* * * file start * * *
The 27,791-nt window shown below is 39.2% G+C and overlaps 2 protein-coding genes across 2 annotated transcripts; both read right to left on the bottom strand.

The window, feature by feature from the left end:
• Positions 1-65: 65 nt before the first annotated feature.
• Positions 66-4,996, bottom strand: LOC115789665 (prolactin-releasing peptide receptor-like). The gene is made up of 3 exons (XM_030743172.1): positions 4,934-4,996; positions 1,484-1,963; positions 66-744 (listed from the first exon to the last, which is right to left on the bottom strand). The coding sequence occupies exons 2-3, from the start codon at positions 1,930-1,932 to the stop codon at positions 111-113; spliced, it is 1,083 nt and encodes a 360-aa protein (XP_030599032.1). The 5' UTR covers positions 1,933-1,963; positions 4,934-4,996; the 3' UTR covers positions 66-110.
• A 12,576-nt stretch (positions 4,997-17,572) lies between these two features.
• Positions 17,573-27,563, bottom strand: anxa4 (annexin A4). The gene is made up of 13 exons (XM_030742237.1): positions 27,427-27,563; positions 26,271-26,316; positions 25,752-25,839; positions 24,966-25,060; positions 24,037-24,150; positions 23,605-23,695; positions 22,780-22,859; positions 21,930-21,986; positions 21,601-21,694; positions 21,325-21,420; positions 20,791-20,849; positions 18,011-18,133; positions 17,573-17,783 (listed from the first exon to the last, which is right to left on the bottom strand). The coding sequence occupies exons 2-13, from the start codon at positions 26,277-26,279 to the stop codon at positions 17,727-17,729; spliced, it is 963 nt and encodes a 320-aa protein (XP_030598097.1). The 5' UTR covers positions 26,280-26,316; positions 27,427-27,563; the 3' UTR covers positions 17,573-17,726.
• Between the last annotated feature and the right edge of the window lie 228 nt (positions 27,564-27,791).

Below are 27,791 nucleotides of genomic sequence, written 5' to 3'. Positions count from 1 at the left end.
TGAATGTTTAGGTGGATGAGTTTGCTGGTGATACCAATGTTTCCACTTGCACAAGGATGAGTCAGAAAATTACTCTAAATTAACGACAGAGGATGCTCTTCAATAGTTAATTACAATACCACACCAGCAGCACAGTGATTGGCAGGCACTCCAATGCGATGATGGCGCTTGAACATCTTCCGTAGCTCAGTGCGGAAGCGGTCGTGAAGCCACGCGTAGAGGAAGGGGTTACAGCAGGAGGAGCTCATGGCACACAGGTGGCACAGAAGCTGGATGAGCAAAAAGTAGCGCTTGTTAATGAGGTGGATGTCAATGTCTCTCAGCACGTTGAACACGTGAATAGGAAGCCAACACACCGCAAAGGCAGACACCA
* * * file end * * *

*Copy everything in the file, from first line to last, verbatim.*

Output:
The 27,791-nt window shown below is 39.2% G+C and overlaps 2 protein-coding genes across 2 annotated transcripts; both read right to left on the bottom strand.

The window, feature by feature from the left end:
• Positions 1-65: 65 nt before the first annotated feature.
• Positions 66-4,996, bottom strand: LOC115789665 (prolactin-releasing peptide receptor-like). The gene is made up of 3 exons (XM_030743172.1): positions 4,934-4,996; positions 1,484-1,963; positions 66-744 (listed from the first exon to the last, which is right to left on the bottom strand). The coding sequence occupies exons 2-3, from the start codon at positions 1,930-1,932 to the stop codon at positions 111-113; spliced, it is 1,083 nt and encodes a 360-aa protein (XP_030599032.1). The 5' UTR covers positions 1,933-1,963; positions 4,934-4,996; the 3' UTR covers positions 66-110.
• A 12,576-nt stretch (positions 4,997-17,572) lies between these two features.
• Positions 17,573-27,563, bottom strand: anxa4 (annexin A4). The gene is made up of 13 exons (XM_030742237.1): positions 27,427-27,563; positions 26,271-26,316; positions 25,752-25,839; positions 24,966-25,060; positions 24,037-24,150; positions 23,605-23,695; positions 22,780-22,859; positions 21,930-21,986; positions 21,601-21,694; positions 21,325-21,420; positions 20,791-20,849; positions 18,011-18,133; positions 17,573-17,783 (listed from the first exon to the last, which is right to left on the bottom strand). The coding sequence occupies exons 2-13, from the start codon at positions 26,277-26,279 to the stop codon at positions 17,727-17,729; spliced, it is 963 nt and encodes a 320-aa protein (XP_030598097.1). The 5' UTR covers positions 26,280-26,316; positions 27,427-27,563; the 3' UTR covers positions 17,573-17,726.
• Between the last annotated feature and the right edge of the window lie 228 nt (positions 27,564-27,791).

Below are 27,791 nucleotides of genomic sequence, written 5' to 3'. Positions count from 1 at the left end.
TGAATGTTTAGGTGGATGAGTTTGCTGGTGATACCAATGTTTCCACTTGCACAAGGATGAGTCAGAAAATTACTCTAAATTAACGACAGAGGATGCTCTTCAATAGTTAATTACAATACCACACCAGCAGCACAGTGATTGGCAGGCACTCCAATGCGATGATGGCGCTTGAACATCTTCCGTAGCTCAGTGCGGAAGCGGTCGTGAAGCCACGCGTAGAGGAAGGGGTTACAGCAGGAGGAGCTCATGGCACACAGGTGGCACAGAAGCTGGATGAGCAAAAAGTAGCGCTTGTTAATGAGGTGGATGTCAATGTCTCTCAGCACGTTGAACACGTGAATAGGAAGCCAACACACCGCAAAGGCAGACACCA